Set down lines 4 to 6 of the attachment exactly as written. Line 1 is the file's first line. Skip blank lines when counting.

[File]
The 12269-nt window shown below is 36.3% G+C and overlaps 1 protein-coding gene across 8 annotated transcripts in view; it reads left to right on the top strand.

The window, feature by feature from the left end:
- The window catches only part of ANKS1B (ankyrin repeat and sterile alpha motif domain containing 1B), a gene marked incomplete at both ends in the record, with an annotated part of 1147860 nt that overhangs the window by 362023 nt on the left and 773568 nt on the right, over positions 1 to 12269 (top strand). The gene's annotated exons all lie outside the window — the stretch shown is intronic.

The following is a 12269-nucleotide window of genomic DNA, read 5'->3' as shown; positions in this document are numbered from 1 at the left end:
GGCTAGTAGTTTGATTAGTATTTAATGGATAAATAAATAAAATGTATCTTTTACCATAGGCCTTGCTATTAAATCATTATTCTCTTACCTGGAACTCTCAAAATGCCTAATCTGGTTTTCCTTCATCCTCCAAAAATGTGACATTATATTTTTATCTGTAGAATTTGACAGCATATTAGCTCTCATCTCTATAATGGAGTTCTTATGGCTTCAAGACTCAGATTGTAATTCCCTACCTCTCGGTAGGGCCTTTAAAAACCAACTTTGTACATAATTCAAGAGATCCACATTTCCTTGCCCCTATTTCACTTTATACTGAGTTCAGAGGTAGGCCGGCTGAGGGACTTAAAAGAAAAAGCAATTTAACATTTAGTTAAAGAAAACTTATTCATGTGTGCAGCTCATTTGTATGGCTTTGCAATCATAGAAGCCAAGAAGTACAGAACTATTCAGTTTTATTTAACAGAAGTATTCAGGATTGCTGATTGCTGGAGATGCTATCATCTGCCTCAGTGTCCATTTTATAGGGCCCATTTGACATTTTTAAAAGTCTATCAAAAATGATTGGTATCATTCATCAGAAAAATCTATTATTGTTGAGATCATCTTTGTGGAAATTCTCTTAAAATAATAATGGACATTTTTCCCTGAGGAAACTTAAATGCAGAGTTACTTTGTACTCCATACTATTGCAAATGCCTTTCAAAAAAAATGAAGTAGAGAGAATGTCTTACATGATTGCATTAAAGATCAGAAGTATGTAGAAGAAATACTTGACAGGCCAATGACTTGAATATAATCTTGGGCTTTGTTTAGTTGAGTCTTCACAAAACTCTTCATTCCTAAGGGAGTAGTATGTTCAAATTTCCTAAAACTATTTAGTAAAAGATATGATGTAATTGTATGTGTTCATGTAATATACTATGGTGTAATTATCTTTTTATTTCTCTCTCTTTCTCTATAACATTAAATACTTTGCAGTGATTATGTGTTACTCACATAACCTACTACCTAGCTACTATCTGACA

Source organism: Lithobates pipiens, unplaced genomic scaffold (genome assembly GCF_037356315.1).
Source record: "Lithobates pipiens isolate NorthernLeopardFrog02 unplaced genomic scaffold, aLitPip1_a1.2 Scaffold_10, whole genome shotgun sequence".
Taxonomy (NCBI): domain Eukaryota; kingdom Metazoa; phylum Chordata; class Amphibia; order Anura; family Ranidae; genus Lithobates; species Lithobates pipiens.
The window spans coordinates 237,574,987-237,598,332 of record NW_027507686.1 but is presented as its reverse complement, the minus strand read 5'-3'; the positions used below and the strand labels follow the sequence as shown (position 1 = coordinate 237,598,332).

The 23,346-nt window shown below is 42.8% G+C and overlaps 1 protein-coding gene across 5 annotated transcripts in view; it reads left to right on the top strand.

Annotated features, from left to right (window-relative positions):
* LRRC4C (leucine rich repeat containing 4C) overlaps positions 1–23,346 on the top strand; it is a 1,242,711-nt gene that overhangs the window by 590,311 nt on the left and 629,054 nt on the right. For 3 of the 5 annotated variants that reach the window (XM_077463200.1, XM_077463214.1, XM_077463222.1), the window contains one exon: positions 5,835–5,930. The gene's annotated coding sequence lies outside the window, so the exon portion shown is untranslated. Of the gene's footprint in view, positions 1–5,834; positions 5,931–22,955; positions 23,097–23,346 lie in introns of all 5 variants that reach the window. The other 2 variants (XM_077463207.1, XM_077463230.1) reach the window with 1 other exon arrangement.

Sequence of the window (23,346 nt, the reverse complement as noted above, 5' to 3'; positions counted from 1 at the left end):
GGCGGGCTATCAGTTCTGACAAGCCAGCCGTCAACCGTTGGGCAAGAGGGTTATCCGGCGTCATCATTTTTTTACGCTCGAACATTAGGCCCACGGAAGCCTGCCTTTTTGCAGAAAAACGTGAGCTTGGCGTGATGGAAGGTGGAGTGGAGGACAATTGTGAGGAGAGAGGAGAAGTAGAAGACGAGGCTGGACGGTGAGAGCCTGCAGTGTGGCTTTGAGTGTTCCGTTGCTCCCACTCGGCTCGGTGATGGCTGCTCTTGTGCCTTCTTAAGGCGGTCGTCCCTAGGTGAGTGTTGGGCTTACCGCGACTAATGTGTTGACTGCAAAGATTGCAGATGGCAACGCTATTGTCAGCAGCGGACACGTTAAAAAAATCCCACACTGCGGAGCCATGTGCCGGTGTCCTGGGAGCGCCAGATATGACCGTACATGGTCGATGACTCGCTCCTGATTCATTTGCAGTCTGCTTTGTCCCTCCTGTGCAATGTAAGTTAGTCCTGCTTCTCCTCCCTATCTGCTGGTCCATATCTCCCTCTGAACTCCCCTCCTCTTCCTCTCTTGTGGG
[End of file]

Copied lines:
The following is a 12269-nucleotide window of genomic DNA, read 5'->3' as shown; positions in this document are numbered from 1 at the left end:
GGCTAGTAGTTTGATTAGTATTTAATGGATAAATAAATAAAATGTATCTTTTACCATAGGCCTTGCTATTAAATCATTATTCTCTTACCTGGAACTCTCAAAATGCCTAATCTGGTTTTCCTTCATCCTCCAAAAATGTGACATTATATTTTTATCTGTAGAATTTGACAGCATATTAGCTCTCATCTCTATAATGGAGTTCTTATGGCTTCAAGACTCAGATTGTAATTCCCTACCTCTCGGTAGGGCCTTTAAAAACCAACTTTGTACATAATTCAAGAGATCCACATTTCCTTGCCCCTATTTCACTTTATACTGAGTTCAGAGGTAGGCCGGCTGAGGGACTTAAAAGAAAAAGCAATTTAACATTTAGTTAAAGAAAACTTATTCATGTGTGCAGCTCATTTGTATGGCTTTGCAATCATAGAAGCCAAGAAGTACAGAACTATTCAGTTTTATTTAACAGAAGTATTCAGGATTGCTGATTGCTGGAGATGCTATCATCTGCCTCAGTGTCCATTTTATAGGGCCCATTTGACATTTTTAAAAGTCTATCAAAAATGATTGGTATCATTCATCAGAAAAATCTATTATTGTTGAGATCATCTTTGTGGAAATTCTCTTAAAATAATAATGGACATTTTTCCCTGAGGAAACTTAAATGCAGAGTTACTTTGTACTCCATACTATTGCAAATGCCTTTCAAAAAAAATGAAGTAGAGAGAATGTCTTACATGATTGCATTAAAGATCAGAAGTATGTAGAAGAAATACTTGACAGGCCAATGACTTGAATATAATCTTGGGCTTTGTTTAGTTGAGTCTTCACAAAACTCTTCATTCCTAAGGGAGTAGTATGTTCAAATTTCCTAAAACTATTTAGTAAAAGATATGATGTAATTGTATGTGTTCATGTAATATACTATGGTGTAATTATCTTTTTATTTCTCTCTCTTTCTCTATAACATTAAATACTTTGCAGTGATTATGTGTTACTCACATAACCTACTACCTAGCTACTATCTGACA

Source organism: Lithobates pipiens, unplaced genomic scaffold (genome assembly GCF_037356315.1).